As of this month, I am 100 percent retired, and this will be my last blog. I can say that I am enjoying this new phase of life, but what is right for one may not be right for another. I'd like to share the following checklist of things to consider when planning retirement at any age.
You may be familiar with one of several versions of the following story; the original author is unknown. It carries a powerful message that I want to share. Look for the employees like "Jim" in this message and you might find your successor and certainly employees that are keepers.
Celebrate your wins, create a positive work environment and make your workplace fun. It makes good business sense and pays dividends. Don't ignore the losses either. We certainly don't want to celebrate them, but we should put plans in place to fix them.
I think we can agree that positive word-of-mouth is one of the best marketing tools any business can have. To get this to work, you need what I like to call "war stories" that are affirming. These are customer experiences about doing business with you that are so compelling they want to share the story with their friends and colleagues.
Too often I find many small-business people to be too conservative. I don’t mean in the political sense. I mean they become too risk-adverse and afraid to take on new things because they are "too busy."
I believe that there are many firms that are unable or unwilling to pay the price to hire and attract the caliber of person that can succeed in today’s marketplace. Many more sales hires fail than succeed. I set up an equity program for a young person and eventually sold the entire business to him. The entire process took about 15 years. He had no cash but lots of talent and willingness.
There are many football and sports analogies that apply to business, but how does this one apply? In our fast-changing environment with all of the talk about diversification and "becoming marketing services providers," we often leave the basics to chance and assume they will take care of themselves. Not true. The fundamentals are something that must be constantly practiced and inspected.
I’ve heard the following seven words a time or two when visiting our franchise members: "We have never done it that way." It’s human nature to continue doing the things we believe will work rather than something that requires taking a risk...or something suggested by a staff member, a fellow shop owner or business advisor.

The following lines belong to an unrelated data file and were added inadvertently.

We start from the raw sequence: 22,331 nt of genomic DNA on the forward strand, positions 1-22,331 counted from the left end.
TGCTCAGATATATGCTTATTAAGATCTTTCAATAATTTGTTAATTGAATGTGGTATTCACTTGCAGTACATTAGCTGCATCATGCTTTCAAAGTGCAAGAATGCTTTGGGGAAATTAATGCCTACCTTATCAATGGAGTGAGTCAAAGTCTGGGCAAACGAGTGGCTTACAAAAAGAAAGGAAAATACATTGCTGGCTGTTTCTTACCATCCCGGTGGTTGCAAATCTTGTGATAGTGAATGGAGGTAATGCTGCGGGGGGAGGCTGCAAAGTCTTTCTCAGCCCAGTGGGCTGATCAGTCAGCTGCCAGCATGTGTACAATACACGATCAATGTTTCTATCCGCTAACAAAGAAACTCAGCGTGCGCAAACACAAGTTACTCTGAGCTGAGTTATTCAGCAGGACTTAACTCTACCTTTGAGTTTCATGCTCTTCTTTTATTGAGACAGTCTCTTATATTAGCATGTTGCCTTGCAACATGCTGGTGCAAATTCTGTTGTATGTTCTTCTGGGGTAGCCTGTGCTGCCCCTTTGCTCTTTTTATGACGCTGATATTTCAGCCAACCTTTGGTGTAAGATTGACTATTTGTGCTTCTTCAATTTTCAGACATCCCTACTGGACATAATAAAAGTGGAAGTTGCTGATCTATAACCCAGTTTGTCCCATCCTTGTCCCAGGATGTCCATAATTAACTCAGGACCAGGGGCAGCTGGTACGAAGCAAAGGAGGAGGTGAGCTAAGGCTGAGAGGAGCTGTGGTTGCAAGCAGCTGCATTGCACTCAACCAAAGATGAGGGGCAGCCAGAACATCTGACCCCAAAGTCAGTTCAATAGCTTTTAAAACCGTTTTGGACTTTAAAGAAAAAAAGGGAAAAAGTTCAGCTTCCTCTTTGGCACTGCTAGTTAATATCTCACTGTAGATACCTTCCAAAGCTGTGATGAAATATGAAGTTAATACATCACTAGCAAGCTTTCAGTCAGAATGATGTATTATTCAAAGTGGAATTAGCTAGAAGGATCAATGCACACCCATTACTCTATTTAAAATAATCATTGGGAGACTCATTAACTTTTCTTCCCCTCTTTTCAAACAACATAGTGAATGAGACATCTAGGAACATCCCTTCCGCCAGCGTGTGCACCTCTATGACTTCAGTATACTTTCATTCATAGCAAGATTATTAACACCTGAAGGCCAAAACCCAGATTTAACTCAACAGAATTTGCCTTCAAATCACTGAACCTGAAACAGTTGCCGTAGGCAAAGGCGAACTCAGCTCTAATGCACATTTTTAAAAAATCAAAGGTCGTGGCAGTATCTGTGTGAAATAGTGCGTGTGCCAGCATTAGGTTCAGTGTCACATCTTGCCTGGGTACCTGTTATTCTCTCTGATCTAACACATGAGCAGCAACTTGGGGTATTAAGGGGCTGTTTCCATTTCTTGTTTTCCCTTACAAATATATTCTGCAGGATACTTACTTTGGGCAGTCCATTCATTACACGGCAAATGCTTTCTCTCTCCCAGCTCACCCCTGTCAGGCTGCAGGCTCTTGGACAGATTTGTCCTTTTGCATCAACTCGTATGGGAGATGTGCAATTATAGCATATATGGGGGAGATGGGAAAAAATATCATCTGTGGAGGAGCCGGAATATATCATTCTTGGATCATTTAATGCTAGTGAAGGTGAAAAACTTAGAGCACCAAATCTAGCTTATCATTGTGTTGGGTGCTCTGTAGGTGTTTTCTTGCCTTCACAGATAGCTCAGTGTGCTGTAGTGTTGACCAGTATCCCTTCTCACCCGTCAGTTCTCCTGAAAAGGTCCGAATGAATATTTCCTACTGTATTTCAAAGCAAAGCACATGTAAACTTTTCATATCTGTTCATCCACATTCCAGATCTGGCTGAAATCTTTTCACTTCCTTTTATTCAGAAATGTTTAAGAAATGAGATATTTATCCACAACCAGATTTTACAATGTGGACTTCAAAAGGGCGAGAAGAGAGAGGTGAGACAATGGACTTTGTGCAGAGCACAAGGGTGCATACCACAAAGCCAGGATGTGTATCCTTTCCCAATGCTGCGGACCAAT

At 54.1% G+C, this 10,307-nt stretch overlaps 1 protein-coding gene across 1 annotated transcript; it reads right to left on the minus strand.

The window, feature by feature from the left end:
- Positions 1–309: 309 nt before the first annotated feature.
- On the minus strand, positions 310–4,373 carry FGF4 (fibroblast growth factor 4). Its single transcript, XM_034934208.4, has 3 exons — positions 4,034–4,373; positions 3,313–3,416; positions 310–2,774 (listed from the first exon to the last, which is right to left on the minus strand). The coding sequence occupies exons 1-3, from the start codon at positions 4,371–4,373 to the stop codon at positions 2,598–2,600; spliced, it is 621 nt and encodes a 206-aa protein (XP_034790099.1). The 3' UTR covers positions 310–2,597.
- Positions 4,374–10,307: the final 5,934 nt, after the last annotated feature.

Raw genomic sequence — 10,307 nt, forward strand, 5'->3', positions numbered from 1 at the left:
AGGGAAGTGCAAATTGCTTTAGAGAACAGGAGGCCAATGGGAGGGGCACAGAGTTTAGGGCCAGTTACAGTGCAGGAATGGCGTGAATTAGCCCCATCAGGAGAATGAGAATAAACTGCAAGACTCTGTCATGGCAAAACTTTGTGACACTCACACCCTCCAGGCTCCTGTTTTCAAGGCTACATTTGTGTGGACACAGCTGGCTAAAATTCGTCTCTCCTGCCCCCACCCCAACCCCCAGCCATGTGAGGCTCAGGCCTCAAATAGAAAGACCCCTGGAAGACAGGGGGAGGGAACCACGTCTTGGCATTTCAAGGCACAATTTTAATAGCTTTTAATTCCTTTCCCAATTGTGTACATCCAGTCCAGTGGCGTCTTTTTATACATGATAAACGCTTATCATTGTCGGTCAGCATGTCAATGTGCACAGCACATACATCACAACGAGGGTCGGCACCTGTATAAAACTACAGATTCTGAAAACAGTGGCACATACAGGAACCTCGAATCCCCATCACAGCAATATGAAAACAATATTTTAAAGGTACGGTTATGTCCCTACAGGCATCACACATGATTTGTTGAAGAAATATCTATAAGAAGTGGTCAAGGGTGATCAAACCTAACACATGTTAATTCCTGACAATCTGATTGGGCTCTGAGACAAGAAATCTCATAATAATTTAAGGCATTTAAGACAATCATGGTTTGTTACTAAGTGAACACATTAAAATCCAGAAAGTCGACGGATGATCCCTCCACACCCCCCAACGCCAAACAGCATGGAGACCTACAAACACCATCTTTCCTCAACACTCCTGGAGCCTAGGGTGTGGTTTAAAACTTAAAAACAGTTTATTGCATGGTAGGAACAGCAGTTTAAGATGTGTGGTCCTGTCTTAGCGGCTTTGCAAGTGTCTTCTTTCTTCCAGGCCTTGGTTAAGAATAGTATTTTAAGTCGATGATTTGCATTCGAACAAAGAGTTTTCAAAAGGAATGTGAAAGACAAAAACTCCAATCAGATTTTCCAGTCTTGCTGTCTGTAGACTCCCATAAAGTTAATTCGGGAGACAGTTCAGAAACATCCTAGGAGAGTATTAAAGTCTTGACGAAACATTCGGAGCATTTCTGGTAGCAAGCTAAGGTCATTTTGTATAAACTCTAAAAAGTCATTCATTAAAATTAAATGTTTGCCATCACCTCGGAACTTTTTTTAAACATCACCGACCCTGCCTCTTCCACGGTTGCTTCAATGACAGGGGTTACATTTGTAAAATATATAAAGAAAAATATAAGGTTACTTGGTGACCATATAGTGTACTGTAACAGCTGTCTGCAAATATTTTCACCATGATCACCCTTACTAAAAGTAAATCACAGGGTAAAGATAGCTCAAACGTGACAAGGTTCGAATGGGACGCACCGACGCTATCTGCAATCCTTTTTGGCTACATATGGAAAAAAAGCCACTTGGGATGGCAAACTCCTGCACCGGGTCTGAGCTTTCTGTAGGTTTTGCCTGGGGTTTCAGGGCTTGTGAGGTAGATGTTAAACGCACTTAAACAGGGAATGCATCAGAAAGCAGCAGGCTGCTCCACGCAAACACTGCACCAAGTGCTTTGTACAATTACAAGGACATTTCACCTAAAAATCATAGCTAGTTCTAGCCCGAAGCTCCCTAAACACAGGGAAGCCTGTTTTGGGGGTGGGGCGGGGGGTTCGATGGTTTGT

We often spend big money on sophisticated marketing plans to attract new customers. If we fall down on quick, professional response to quotes, we end up making this the weakest link in the marketing chain. We leave the low hanging fruit on the tree for a more aggressive competitor to pick.
In the last blog, I talked about the “Deadly Law of Inflation” and the toll it has taken on our industry. In my opinion, it has also caused merger and acquisition activity to accelerate as though on steroids. The following list identifies the top 10 needs to ensure a successful purchase/sale and transition.
I think too many of us in this industry are lulled into thinking that because we have had relatively low inflation in the past decade, that it does not have an impact. Wrong!
I have said often that I think there is more fun and opportunity in this industry now than when I started in 1985; it’s just different. You have a big advantage in owning your own business and understanding this market. It simply takes action, hard work and the willingness to get some help and to think differently than in the past.
In recent months, I have been reminded a couple of times how disaster can strike our businesses. Over the holidays one of our franchise members had a break-in that caused a fire, burning the center to the ground. Disaster struck, but fortunately, the owner had good insurance coverage, a second location that allowed for minimal business interruption and a franchise network for support.
We are always nervous about informing our customers that our services will cost more. However, I have always looked on paper price increases as more of an opportunity than a problem.
Yogi Berra once said, “If you don’t know where you are going, you will end up somewhere else.” The need for planning was never greater, but planning for volatility has never been more difficult.